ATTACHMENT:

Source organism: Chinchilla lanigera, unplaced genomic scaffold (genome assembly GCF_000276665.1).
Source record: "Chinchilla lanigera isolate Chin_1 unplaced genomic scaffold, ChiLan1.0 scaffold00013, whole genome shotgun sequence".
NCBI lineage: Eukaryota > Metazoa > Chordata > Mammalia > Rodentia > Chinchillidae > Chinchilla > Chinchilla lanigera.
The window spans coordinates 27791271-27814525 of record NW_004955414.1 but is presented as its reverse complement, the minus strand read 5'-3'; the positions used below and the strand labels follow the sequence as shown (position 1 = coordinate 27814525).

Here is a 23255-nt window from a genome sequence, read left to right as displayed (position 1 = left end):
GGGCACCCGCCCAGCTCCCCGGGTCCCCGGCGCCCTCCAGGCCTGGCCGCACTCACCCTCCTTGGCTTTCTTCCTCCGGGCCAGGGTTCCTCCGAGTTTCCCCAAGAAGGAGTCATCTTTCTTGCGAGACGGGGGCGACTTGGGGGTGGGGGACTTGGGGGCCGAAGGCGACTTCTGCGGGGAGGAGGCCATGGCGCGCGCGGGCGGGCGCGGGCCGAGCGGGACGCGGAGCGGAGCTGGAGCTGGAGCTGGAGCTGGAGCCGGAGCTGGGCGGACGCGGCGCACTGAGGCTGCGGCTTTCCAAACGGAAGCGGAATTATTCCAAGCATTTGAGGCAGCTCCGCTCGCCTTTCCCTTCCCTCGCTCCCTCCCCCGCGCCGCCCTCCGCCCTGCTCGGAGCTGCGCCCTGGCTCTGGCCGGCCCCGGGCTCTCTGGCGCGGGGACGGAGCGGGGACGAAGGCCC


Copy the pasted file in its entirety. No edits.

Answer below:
Source organism: Chinchilla lanigera, unplaced genomic scaffold (genome assembly GCF_000276665.1).
Source record: "Chinchilla lanigera isolate Chin_1 unplaced genomic scaffold, ChiLan1.0 scaffold00013, whole genome shotgun sequence".
NCBI lineage: Eukaryota > Metazoa > Chordata > Mammalia > Rodentia > Chinchillidae > Chinchilla > Chinchilla lanigera.
The window spans coordinates 27791271-27814525 of record NW_004955414.1 but is presented as its reverse complement, the minus strand read 5'-3'; the positions used below and the strand labels follow the sequence as shown (position 1 = coordinate 27814525).

Here is a 23255-nt window from a genome sequence, read left to right as displayed (position 1 = left end):
GGGCACCCGCCCAGCTCCCCGGGTCCCCGGCGCCCTCCAGGCCTGGCCGCACTCACCCTCCTTGGCTTTCTTCCTCCGGGCCAGGGTTCCTCCGAGTTTCCCCAAGAAGGAGTCATCTTTCTTGCGAGACGGGGGCGACTTGGGGGTGGGGGACTTGGGGGCCGAAGGCGACTTCTGCGGGGAGGAGGCCATGGCGCGCGCGGGCGGGCGCGGGCCGAGCGGGACGCGGAGCGGAGCTGGAGCTGGAGCTGGAGCTGGAGCCGGAGCTGGGCGGACGCGGCGCACTGAGGCTGCGGCTTTCCAAACGGAAGCGGAATTATTCCAAGCATTTGAGGCAGCTCCGCTCGCCTTTCCCTTCCCTCGCTCCCTCCCCCGCGCCGCCCTCCGCCCTGCTCGGAGCTGCGCCCTGGCTCTGGCCGGCCCCGGGCTCTCTGGCGCGGGGACGGAGCGGGGACGAAGGCCC